General Information about the Project
The following is the synopsis for the forthcoming book “Seeking a More Enlightened Worldview” by Brandon Norgaard, specifically the advanced version. You can read about the introductory version here. Both versions cover similar subject matter, but the introductory one is oriented towards general audiences and the advanced one is for academic audiences.
Synopsis for “Seeking a More Enlightened Worldview – Advanced Version”
There is a wide diversity of worldviews throughout human society, many of which are religious in nature while some of which are secular. For some people, their worldview involves significant philosophical engagement, while for others their worldview mostly involves unquestioning belief and adherence to what one has been told and is practiced with little critical thinking. Some people are able to use their worldview to find satisfying answers to the great questions of life, while others might have to admit that their worldview leaves many great questions unanswered.
It is natural for humans to ponder questions such as “What is right and what is wrong?”, “What is the nature of our conscious experience”, “What is the meaning of life”, and “Why is the universe the way that it is and not different?”, although it is less common for one to achieve satisfying and reasonable answers to these questions. There have always been religions within human society through which one can find some sort of answer to these questions with relative ease, but these answers are often to be taken simply on the basis of faith rather than on the basis of observation and reason, which are the mental facilities that one uses to understand most other things in life. It makes sense that philosophy would work better towards the goal of finding satisfactory and reasonable answers to these questions because it inherently involves the use of observation and reason to make important points. Throughout human history, there have been a number of notable philosophers who have tried to tackle these problems. Over time, some have made important progress in the effort to find reasonable and satisfying answers to these questions and their work has helped many people become more enlightened.
Many schools of contemporary philosophy, however, seem to have lost interest in the great questions of life in favor of detailed analysis of small questions. Now, detailed and narrowly focused analysis is important in all areas because the results of such analysis naturally contribute to a better understanding of more broadly focused subjects. In recent decades, contemporary philosophy has produced a very large amount of analysis covering every possible area of inquiry. The problem, however, is that it is uncommon within contemporary philosophy for anyone to try to bring together studies from various different fields and to show how they can all contribute to a comprehensive worldview. While several ancient and enlightenment-era philosophers made contributions in several fields of philosophy and were able to make advancements towards in the effort to finding answers to the great questions of life, philosophy of the late 20th and early 21st centuries is rarely this ambitious. Most contemporary philosophers focus most of their time and effort to studying a specific field of philosophy, such as epistemology, metaphysics, ethics, etc. and their findings are rarely brought together into a comprehensive worldview.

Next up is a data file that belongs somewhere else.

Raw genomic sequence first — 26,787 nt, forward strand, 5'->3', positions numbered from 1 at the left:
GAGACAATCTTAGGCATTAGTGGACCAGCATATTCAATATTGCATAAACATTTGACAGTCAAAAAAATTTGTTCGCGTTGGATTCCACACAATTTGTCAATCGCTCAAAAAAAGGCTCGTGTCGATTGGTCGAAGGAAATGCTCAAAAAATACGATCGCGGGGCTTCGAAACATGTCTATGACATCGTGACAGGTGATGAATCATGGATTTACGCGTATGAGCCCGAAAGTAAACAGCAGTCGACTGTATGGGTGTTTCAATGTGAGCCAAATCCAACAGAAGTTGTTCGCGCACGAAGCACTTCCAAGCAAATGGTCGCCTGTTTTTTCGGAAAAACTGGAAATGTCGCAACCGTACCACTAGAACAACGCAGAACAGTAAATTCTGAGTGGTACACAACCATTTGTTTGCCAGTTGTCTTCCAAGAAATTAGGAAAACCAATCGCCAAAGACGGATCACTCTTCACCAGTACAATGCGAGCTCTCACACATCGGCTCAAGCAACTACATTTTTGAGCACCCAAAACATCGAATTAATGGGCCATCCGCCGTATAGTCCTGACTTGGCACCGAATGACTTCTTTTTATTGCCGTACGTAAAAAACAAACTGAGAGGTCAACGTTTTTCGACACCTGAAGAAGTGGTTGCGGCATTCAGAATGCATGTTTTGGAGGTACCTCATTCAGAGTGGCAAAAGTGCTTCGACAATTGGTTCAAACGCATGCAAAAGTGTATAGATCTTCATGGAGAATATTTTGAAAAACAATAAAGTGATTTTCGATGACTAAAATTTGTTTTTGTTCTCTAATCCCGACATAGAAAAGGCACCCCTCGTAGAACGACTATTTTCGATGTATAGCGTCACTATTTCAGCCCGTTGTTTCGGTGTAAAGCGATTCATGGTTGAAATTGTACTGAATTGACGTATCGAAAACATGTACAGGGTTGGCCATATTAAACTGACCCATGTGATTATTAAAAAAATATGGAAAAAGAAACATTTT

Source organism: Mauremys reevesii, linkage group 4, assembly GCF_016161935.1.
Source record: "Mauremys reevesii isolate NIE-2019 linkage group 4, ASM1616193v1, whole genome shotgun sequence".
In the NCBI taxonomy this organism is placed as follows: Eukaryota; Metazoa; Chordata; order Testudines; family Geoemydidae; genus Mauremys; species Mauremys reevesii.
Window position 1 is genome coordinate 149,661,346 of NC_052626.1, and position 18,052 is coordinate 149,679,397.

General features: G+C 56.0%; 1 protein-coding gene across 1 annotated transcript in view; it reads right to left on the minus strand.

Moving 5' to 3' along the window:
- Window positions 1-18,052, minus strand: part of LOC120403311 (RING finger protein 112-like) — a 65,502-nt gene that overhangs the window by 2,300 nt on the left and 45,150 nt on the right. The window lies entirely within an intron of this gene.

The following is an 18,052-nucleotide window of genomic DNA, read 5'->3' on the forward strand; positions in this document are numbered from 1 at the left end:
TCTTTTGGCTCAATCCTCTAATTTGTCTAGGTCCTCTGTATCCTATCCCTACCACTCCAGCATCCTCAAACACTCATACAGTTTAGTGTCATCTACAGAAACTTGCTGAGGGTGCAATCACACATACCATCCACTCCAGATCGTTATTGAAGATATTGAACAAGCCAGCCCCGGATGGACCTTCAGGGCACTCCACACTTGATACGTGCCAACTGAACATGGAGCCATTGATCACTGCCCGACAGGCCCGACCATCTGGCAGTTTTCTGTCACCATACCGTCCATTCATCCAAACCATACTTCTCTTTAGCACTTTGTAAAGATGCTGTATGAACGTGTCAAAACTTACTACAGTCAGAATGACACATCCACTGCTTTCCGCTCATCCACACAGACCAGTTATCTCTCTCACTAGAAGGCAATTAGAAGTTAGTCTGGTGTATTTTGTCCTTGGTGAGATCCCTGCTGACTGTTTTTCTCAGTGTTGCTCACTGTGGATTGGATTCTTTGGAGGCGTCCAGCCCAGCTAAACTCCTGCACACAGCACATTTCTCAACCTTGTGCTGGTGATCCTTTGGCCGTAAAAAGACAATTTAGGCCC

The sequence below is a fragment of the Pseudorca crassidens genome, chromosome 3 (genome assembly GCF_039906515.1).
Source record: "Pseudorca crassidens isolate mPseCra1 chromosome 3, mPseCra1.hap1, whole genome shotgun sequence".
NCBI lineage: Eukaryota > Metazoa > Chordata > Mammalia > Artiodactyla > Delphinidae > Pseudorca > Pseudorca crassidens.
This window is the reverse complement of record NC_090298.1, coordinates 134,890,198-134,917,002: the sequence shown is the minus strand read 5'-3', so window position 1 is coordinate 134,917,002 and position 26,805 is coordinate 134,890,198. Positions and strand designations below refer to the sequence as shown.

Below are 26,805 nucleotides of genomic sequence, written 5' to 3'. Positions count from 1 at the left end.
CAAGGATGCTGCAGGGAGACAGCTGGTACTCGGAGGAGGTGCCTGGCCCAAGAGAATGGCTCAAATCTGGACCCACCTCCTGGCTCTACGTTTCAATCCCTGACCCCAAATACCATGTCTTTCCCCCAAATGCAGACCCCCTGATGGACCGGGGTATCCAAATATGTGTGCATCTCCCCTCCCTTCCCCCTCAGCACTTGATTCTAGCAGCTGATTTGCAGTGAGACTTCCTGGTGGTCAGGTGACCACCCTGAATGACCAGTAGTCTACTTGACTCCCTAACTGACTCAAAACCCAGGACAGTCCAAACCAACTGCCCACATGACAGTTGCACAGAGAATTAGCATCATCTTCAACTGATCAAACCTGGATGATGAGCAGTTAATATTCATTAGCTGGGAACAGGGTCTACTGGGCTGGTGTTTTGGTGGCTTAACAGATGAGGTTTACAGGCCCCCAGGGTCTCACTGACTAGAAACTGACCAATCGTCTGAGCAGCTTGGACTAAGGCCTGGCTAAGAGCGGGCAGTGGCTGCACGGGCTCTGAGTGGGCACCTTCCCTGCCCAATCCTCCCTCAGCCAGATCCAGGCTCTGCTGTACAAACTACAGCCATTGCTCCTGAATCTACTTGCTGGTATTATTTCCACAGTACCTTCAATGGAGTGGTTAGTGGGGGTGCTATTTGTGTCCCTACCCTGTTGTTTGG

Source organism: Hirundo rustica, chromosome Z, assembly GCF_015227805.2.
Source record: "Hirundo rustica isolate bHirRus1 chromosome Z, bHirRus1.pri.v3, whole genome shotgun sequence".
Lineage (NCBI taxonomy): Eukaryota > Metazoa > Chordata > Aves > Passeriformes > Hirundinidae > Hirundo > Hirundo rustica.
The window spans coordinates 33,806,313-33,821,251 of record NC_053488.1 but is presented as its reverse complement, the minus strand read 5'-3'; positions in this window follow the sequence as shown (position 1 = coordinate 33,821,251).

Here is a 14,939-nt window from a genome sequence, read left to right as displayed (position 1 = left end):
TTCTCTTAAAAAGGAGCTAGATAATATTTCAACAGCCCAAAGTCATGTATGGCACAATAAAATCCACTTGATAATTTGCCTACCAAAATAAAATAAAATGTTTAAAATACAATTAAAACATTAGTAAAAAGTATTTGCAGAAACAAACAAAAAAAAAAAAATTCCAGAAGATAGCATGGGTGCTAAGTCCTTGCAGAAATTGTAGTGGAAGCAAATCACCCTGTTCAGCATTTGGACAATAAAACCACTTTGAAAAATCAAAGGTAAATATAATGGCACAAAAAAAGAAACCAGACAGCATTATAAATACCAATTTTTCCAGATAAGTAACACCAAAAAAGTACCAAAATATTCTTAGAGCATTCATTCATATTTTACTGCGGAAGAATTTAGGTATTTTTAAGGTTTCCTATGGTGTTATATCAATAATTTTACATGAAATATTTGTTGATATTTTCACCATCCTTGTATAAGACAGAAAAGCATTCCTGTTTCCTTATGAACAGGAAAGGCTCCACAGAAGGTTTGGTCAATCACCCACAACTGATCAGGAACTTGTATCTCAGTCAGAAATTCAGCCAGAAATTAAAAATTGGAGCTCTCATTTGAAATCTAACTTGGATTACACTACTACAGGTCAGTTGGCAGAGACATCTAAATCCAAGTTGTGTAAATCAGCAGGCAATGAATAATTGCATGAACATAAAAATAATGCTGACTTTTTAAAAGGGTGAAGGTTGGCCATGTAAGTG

Contemporary philosophy is often fragmented between different schools of thought that rarely communicate with each other. Notably, there is the long standing analytic/continental divide and the even longer standing western/eastern divide. Analytic philosophers are often detailed and diligent and focused on analyzing important concepts such as language, knowledge, science, and the mind, but they rarely step back and ask how their findings relate to the human experience and what the meaning or purpose of life might be. Continental philosophers are known to more often deal with questions relating the nature of conscious experience and the meaning of life, but the philosophers who do engage with these questions usually do not coordinate much with analytic philosophers and they do not often take into account the findings of analytic philosophy. Both analytic and continental philosophy are historically derived from ancient and early modern western philosophy, which in turn is not the only philosophical tradition in the world. There are many schools of eastern philosophy that have ideas and approaches to solving problems that the western tradition has largely overlooked.
The best way for us to find the most reasonable and satisfactory answers as possible to the great questions of life is to formulate a worldview that is based on a wide range of existing philosophical ideas from different traditions and schools of thought. Analytic philosophy provides indispensable methods for solving problems, but it has not been focused enough on addressing the great questions of life. Continental philosophy has an established tradition of treating these questions with special significance, but this has often been done in a haphazard and disorganized manor. Western philosophy has a long tradition that goes back to Ancient Greece and hundreds of philosophers since then have analyzed problems big and small, but there is also much we can learn by looking at some ideas that originated within eastern philosophy as well. If one takes into account a diversity of views within each of these traditions, then it might well become possible for them to discover a more enlightened worldview through which they can, on the basis of observation and reason, begin to receive satisfying answers to life’s great questions.